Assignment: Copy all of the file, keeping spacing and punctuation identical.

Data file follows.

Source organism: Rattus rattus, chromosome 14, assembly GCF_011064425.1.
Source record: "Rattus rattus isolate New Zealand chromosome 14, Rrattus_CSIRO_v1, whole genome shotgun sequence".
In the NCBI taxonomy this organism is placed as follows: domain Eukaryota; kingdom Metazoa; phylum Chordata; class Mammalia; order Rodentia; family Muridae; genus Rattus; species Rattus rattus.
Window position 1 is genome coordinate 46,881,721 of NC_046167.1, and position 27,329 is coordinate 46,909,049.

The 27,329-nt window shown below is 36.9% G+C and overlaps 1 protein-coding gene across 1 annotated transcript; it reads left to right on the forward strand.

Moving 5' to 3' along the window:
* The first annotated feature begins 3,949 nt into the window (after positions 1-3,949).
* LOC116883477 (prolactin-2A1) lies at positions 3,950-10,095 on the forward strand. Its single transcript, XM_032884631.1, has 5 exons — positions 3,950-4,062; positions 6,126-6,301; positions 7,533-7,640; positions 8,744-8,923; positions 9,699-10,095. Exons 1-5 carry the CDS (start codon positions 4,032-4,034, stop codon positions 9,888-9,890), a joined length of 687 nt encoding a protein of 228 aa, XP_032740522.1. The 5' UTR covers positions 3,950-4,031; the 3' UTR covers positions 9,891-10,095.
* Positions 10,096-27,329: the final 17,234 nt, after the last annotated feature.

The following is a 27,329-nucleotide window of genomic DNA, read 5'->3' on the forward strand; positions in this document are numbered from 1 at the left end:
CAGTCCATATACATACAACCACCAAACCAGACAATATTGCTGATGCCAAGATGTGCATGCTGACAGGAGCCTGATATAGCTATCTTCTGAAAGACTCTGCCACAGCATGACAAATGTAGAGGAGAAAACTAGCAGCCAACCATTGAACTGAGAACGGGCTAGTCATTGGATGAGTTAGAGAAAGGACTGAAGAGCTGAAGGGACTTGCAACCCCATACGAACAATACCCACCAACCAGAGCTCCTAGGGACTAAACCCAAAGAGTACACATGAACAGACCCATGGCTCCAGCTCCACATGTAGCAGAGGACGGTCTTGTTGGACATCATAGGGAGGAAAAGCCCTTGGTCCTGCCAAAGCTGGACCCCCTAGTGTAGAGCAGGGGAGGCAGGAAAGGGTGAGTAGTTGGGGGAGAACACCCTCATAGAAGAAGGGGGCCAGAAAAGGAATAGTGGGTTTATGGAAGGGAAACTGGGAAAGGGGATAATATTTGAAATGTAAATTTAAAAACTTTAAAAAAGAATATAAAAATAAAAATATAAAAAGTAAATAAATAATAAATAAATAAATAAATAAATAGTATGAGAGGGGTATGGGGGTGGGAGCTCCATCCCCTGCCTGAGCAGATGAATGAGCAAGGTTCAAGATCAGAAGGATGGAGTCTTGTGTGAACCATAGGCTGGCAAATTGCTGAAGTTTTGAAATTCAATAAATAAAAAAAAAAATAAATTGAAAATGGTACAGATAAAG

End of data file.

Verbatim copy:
Source organism: Rattus rattus, chromosome 14, assembly GCF_011064425.1.
Source record: "Rattus rattus isolate New Zealand chromosome 14, Rrattus_CSIRO_v1, whole genome shotgun sequence".
In the NCBI taxonomy this organism is placed as follows: domain Eukaryota; kingdom Metazoa; phylum Chordata; class Mammalia; order Rodentia; family Muridae; genus Rattus; species Rattus rattus.
Window position 1 is genome coordinate 46,881,721 of NC_046167.1, and position 27,329 is coordinate 46,909,049.

The 27,329-nt window shown below is 36.9% G+C and overlaps 1 protein-coding gene across 1 annotated transcript; it reads left to right on the forward strand.

Moving 5' to 3' along the window:
* The first annotated feature begins 3,949 nt into the window (after positions 1-3,949).
* LOC116883477 (prolactin-2A1) lies at positions 3,950-10,095 on the forward strand. Its single transcript, XM_032884631.1, has 5 exons — positions 3,950-4,062; positions 6,126-6,301; positions 7,533-7,640; positions 8,744-8,923; positions 9,699-10,095. Exons 1-5 carry the CDS (start codon positions 4,032-4,034, stop codon positions 9,888-9,890), a joined length of 687 nt encoding a protein of 228 aa, XP_032740522.1. The 5' UTR covers positions 3,950-4,031; the 3' UTR covers positions 9,891-10,095.
* Positions 10,096-27,329: the final 17,234 nt, after the last annotated feature.

The following is a 27,329-nucleotide window of genomic DNA, read 5'->3' on the forward strand; positions in this document are numbered from 1 at the left end:
CAGTCCATATACATACAACCACCAAACCAGACAATATTGCTGATGCCAAGATGTGCATGCTGACAGGAGCCTGATATAGCTATCTTCTGAAAGACTCTGCCACAGCATGACAAATGTAGAGGAGAAAACTAGCAGCCAACCATTGAACTGAGAACGGGCTAGTCATTGGATGAGTTAGAGAAAGGACTGAAGAGCTGAAGGGACTTGCAACCCCATACGAACAATACCCACCAACCAGAGCTCCTAGGGACTAAACCCAAAGAGTACACATGAACAGACCCATGGCTCCAGCTCCACATGTAGCAGAGGACGGTCTTGTTGGACATCATAGGGAGGAAAAGCCCTTGGTCCTGCCAAAGCTGGACCCCCTAGTGTAGAGCAGGGGAGGCAGGAAAGGGTGAGTAGTTGGGGGAGAACACCCTCATAGAAGAAGGGGGCCAGAAAAGGAATAGTGGGTTTATGGAAGGGAAACTGGGAAAGGGGATAATATTTGAAATGTAAATTTAAAAACTTTAAAAAAGAATATAAAAATAAAAATATAAAAAGTAAATAAATAATAAATAAATAAATAAATAAATAGTATGAGAGGGGTATGGGGGTGGGAGCTCCATCCCCTGCCTGAGCAGATGAATGAGCAAGGTTCAAGATCAGAAGGATGGAGTCTTGTGTGAACCATAGGCTGGCAAATTGCTGAAGTTTTGAAATTCAATAAATAAAAAAAAAAATAAATTGAAAATGGTACAGATAAAG